a first current source coupled between the first reference node and the gate electrode of the first transistor of the first differential pair composite transistors;
a first current mirror transistor, the first current mirror transistor coupled to the first reference node and the gate electrode of the first transistor in the first differential pair of transistors to reflect the current passing through the first transistor in the first differential pair of transistors;
a second current source coupled between the first reference node and the gate electrode of the first transistor of the second differential pair composite transistors;
a second current mirror transistor, the second current mirror transistor coupled to the first reference node and the gate electrode of the first transistor in the second differential pair of transistors to reflect the current passing through the first transistor in the second differential pair of transistors; and
a third current source, the third current source coupled between the common node and a second reference node, whereby the common node couples the first and second differential pair composite transistors without any impedance therebetween.
7. A system as recited in claim 1, wherein the second reference node is ground.
8. A system as recited in claim 1, wherein the third current source is the only current source coupled between the first and second differential pair composite transistors and the second reference node.
9. A system as recited in claim 1, further comprising:
a third current mirror having first and second transistors, the first transistor of the third current mirror having a conduction path coupled between the second current mirror transistor and the second reference node, the second transistor of the third current mirror having a conduction path coupled between an electrode of the first current mirror transistor defining an output node and the second reference node, the second transistor of the third current mirror also having a gate electrode coupled to a gate electrode of the first transistor of the third current mirror, the second transistor of one of the first and second differential pair composite transistors having a gate electrode coupled to the output node, whereby the output from the transconductor can be taken from the output node.
10. A system as recited in claim 9, wherein the transistor of the first and second differential pair composite transistors having a gate electrode coupled to the output node is the second transistor of the second differential pair composite transistor.
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Cited By (8)

* Cited by examiner, † Cited by third party
Publication number Priority date Publication date Assignee Title
US5598117A (en) * 1993-07-05 1997-01-28 Nec Corporation MOS differential voltage-to-current converter circuit with improved linearity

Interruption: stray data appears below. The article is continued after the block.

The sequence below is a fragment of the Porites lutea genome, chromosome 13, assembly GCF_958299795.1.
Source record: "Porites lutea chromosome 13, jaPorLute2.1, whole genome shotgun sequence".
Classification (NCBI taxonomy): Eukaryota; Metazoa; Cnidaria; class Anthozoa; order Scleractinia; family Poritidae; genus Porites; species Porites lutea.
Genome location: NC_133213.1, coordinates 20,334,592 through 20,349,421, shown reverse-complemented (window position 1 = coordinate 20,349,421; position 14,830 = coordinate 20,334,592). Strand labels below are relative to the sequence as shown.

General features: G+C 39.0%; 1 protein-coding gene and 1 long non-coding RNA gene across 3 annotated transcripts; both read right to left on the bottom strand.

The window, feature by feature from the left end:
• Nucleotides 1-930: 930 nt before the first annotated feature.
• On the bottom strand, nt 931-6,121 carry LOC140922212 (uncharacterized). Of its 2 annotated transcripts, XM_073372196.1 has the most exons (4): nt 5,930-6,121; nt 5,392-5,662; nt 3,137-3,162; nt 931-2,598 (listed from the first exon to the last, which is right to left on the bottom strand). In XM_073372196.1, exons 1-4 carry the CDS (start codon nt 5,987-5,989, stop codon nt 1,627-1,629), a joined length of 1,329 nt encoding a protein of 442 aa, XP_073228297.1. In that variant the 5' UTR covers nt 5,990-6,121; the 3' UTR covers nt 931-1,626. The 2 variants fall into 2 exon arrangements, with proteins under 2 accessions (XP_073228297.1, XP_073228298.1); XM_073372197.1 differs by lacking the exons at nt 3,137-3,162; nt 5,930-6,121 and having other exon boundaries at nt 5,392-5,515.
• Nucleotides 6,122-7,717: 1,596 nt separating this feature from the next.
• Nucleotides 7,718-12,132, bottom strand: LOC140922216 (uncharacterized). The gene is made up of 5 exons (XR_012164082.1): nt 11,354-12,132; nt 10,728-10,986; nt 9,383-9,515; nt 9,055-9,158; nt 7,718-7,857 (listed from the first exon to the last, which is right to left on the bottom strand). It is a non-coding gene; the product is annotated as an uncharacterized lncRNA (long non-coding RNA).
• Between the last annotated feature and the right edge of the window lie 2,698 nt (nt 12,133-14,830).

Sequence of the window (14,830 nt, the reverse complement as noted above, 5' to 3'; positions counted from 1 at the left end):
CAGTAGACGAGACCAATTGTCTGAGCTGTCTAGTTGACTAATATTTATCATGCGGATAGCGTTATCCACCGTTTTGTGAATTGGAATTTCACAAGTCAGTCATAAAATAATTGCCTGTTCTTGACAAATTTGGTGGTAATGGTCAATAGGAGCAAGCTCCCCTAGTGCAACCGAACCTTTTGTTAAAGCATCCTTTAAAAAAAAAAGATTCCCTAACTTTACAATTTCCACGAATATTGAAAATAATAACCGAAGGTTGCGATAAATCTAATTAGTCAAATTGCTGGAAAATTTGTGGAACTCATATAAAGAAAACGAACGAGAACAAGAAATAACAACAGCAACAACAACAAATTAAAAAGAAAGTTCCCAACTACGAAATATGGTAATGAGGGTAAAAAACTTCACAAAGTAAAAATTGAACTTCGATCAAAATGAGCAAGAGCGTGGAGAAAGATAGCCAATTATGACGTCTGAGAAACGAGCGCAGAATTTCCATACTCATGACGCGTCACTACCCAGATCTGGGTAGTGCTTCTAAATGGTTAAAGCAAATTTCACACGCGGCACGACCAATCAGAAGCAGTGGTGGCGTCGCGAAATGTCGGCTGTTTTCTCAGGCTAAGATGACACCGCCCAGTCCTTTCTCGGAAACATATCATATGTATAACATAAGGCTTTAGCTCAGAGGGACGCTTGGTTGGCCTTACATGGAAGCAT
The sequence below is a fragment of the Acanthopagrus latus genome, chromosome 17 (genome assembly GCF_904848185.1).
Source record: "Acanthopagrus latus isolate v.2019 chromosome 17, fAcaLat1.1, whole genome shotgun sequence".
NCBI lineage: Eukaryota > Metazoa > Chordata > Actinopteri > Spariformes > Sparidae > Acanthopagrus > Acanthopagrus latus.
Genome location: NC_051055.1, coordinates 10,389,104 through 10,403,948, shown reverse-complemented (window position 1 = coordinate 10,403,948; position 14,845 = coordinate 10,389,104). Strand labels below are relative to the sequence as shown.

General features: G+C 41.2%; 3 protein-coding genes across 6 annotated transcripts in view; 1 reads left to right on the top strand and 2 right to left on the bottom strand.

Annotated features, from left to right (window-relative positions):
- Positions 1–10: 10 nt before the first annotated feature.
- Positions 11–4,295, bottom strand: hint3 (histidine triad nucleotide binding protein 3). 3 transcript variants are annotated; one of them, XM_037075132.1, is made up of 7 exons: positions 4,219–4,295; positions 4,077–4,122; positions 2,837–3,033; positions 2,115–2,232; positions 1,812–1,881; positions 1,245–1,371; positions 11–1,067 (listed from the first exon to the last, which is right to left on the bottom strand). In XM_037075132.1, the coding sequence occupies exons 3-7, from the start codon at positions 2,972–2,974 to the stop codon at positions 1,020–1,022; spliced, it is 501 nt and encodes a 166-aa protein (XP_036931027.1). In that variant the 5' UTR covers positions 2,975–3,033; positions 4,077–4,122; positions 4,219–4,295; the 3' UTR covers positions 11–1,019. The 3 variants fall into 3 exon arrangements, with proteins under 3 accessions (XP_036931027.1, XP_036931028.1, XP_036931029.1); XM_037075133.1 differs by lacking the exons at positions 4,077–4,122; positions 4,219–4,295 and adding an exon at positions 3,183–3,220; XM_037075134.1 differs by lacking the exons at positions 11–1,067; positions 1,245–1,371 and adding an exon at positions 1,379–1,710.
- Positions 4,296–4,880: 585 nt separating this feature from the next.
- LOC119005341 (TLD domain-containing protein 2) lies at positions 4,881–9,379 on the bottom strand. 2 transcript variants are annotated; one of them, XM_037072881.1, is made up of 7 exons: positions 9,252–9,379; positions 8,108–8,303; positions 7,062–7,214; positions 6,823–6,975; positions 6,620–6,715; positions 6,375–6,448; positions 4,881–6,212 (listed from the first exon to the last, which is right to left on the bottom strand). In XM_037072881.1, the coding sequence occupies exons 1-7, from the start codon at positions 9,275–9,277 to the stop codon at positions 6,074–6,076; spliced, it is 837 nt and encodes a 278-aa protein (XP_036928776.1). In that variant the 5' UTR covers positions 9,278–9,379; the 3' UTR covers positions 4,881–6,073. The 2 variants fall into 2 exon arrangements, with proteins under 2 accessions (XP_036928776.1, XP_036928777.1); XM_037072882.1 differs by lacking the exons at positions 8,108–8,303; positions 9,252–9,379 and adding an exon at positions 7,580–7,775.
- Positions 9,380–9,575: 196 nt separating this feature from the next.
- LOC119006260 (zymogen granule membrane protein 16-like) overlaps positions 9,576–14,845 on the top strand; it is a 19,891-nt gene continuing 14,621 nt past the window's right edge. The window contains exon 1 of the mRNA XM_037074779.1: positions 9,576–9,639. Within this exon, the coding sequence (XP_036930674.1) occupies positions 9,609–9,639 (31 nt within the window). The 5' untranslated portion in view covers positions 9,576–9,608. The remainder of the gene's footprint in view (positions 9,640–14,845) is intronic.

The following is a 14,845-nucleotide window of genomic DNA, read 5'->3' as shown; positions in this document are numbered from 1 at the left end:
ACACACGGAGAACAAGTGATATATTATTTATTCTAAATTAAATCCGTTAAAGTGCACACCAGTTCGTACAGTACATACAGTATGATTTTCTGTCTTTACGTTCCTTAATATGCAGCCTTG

US5717360A (en) * 1996-04-16 1998-02-10 National Semiconductor Corporation High speed variable gain amplifier
US6028480A (en) * 1996-05-22 2000-02-22 U.S. Philips Corporation Amplifier with active-bootstrapped gain-enhancement technique
US6329865B1 (en) 1999-03-18 2001-12-11 Maxim Integrated Products, Inc. Linearized transconductance cell
US20050110569A1 (en) * 2003-11-26 2005-05-26 Scintera Networks, Inc. Digitally controlled transconductance cell
US20070252648A1 (en) * 2006-04-26 2007-11-01 Luca Ravezzi Operational amplifier
CN100578421C (en) 2007-03-30 2010-01-06 奇景光电股份有限公司 Current mode receiver
US20100182080A1 (en) * 2009-01-16 2010-07-22 University Of Macau Dc-offset cancelled programmable gain array for low-voltage wireless lan system and method using the same

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Publication number Priority date Publication date Assignee Title
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US4599572A (en) * 1982-12-03 1986-07-08 Pioneer Electronic Corporation Voltage adder circuit
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Cited By (10)

* Cited by examiner, † Cited by third party
Publication number Priority date Publication date Assignee Title
US5598117A (en) * 1993-07-05 1997-01-28 Nec Corporation MOS differential voltage-to-current converter circuit with improved linearity
US5717360A (en) * 1996-04-16 1998-02-10 National Semiconductor Corporation High speed variable gain amplifier
US6028480A (en) * 1996-05-22 2000-02-22 U.S. Philips Corporation Amplifier with active-bootstrapped gain-enhancement technique
US6329865B1 (en) 1999-03-18 2001-12-11 Maxim Integrated Products, Inc. Linearized transconductance cell
US20050110569A1 (en) * 2003-11-26 2005-05-26 Scintera Networks, Inc. Digitally controlled transconductance cell
US6985036B2 (en) * 2003-11-26 2006-01-10 Scintera Networks, Inc. Digitally controlled transconductance cell
US20070252648A1 (en) * 2006-04-26 2007-11-01 Luca Ravezzi Operational amplifier
CN100578421C (en) 2007-03-30 2010-01-06 奇景光电股份有限公司 Current mode receiver
US20100182080A1 (en) * 2009-01-16 2010-07-22 University Of Macau Dc-offset cancelled programmable gain array for low-voltage wireless lan system and method using the same
US7948309B2 (en) * 2009-01-16 2011-05-24 University Of Macau DC-offset cancelled programmable gain array for low-voltage wireless LAN system and method using the same